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  #1  
Old 03-25-2012, 11:44 AM
living_in_hell living_in_hell is offline
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Popcorn Ceiling : remove or not remove

I am really conflicted on this, for a variety of reasons...any thoughts or experiences would be appreciated.
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  #2  
Old 03-25-2012, 01:07 PM
Mr Downtown Mr Downtown is offline
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Really hard to get it all off.
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  #3  
Old 03-25-2012, 01:50 PM
needscoffee needscoffee is offline
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We've removed our living room popcorn. I've known many people who have done it. It was not hard per se, but working overhead is a bitch. You should get it tested first to see if it contains asbestos. To remove it, you spray it with water a small area at a time and then scrape it off. Then wipe any residue off, repeatedly. It's hard to remove every last bit so that new primer paint will adhere. There may be a reason the popcorn was sprayed, such as cracked and uneven ceilings, which would need to be addressed.
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  #4  
Old 03-25-2012, 07:58 PM
TriPolar TriPolar is offline
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I've seen those in other people's houses. They just get dirtier and uglier over time. Better to do it now instead of regretting not doing it later.
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  #5  
Old 03-26-2012, 12:52 PM
living_in_hell living_in_hell is offline
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I have a feeling it contains asbestos which in itself means I will probably have to hire pro$ to do it. It definitely is not the chic-est of looks though it does absorb sound and cover crappy work (which I can see--who knows what it looks like under!) Butttt...it also reminds me of my youth in some weird way. Those were big in the 70's.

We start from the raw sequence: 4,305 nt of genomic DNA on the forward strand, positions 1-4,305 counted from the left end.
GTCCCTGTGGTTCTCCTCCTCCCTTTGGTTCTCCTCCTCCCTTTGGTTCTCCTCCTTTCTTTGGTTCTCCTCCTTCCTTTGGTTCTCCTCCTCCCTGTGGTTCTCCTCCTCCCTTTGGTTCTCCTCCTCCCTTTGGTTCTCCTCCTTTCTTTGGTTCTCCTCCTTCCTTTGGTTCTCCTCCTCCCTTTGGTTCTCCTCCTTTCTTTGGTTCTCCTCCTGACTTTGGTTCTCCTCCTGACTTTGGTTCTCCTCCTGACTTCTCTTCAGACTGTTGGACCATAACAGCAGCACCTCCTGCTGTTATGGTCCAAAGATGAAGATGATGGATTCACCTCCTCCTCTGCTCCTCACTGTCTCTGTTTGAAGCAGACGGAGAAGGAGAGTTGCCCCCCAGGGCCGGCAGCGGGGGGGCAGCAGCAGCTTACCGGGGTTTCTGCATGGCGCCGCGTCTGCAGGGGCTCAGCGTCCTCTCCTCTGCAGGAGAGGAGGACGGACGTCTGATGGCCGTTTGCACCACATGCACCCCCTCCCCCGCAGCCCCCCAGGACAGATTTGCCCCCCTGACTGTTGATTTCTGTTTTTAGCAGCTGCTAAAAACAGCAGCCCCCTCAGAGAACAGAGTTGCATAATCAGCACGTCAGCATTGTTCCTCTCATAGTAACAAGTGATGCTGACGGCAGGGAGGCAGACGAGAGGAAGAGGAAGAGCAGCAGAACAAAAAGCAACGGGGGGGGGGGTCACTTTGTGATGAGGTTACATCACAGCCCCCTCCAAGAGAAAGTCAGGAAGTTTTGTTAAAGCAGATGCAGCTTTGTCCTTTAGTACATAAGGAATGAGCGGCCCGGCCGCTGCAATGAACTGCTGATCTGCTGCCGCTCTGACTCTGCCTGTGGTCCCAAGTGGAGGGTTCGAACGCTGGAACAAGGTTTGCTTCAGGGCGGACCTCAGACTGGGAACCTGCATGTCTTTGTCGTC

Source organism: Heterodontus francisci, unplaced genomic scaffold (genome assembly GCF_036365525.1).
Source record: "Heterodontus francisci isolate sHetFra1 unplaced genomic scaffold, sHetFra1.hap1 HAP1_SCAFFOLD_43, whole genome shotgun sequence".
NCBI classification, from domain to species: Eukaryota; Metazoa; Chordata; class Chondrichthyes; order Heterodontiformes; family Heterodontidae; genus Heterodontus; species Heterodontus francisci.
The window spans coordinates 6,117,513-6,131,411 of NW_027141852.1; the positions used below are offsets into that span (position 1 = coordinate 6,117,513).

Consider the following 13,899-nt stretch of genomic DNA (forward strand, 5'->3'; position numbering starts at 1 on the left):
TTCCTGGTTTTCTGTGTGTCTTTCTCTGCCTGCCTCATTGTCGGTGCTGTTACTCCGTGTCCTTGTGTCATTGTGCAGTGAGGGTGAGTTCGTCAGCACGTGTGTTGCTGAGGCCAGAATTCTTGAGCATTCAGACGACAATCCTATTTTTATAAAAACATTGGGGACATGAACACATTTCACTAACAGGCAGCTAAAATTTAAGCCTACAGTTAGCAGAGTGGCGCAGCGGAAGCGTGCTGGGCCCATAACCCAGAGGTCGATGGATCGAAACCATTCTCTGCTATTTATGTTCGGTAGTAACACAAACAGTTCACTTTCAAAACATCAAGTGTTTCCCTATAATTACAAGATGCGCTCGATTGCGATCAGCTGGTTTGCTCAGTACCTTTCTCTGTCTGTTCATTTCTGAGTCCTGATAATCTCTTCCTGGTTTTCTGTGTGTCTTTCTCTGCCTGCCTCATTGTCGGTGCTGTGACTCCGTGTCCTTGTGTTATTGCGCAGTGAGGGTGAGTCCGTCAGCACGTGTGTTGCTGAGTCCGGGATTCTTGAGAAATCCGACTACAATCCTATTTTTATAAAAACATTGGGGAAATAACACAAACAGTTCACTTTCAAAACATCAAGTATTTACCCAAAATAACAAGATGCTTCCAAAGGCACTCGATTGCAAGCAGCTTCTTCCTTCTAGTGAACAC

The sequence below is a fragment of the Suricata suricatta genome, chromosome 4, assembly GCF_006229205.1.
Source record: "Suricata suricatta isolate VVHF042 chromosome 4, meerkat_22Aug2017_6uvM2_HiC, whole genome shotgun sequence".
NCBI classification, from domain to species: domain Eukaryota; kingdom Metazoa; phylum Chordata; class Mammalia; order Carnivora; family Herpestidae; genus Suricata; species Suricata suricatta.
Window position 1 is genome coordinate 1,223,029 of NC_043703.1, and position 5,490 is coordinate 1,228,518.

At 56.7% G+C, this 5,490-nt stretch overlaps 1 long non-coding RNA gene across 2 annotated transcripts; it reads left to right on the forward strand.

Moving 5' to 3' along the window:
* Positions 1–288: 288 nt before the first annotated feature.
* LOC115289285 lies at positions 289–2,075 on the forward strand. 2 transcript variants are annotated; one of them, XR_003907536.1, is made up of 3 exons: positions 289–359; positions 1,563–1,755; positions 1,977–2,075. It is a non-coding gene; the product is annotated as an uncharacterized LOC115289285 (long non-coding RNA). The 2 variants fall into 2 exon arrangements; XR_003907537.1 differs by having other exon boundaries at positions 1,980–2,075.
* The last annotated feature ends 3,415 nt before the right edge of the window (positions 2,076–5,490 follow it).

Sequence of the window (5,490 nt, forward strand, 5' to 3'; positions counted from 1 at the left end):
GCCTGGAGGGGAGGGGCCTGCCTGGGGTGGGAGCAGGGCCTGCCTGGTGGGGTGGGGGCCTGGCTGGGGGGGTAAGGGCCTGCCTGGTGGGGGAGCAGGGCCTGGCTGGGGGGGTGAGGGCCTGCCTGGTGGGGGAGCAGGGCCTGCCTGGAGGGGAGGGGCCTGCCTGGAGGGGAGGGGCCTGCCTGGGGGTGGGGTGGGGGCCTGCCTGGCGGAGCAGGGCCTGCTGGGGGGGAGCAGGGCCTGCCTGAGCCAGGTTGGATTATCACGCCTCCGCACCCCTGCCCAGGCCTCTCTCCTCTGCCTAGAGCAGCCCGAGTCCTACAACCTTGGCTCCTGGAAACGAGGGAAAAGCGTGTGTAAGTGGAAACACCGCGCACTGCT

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  #6  
Old 03-26-2012, 08:01 PM
miss elizabeth miss elizabeth is offline
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I am considering doing this as well. Mine contains asbestos, but this is considered to be one of the easier asbestos removal jobs there is, and a homeowner can do it (if they're careful). I really really hate the way the popcorn looks, but ours is clean and nicely painted... I don't know if I hate it enough to do all that work.
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  #7  
Old 03-26-2012, 09:13 PM
living_in_hell living_in_hell is offline
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There's a great YouTube of one coming down in almost an alien-monster type of way that makes me really want to take it down! I hear ya though about maybe leaving it--and freshening it up with a new coat of paint, but that in itself may be hard because getting it saturated is how to remove it!
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  #8  
Old 03-29-2012, 06:18 PM
Typo Negative Typo Negative is offline
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My mother had her's removed in the whole house. I was staying there at the time.

I really wish I hadn't. The mess! the stench!
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  #9  
Old 03-30-2012, 12:05 PM
thelabdude thelabdude is offline
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Maybe rip it out now before regulations get tougher.
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  #10  
Old 03-30-2012, 12:10 PM
Twoflower Twoflower is offline
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Quote:
Originally Posted by living_in_hell View Post
I have a feeling it contains asbestos
If it's a 70s vintage house, 99% chance you're right. If it was built 1980 or later, probably not asbestos.
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  #11  
Old 03-30-2012, 08:24 PM
miss elizabeth miss elizabeth is offline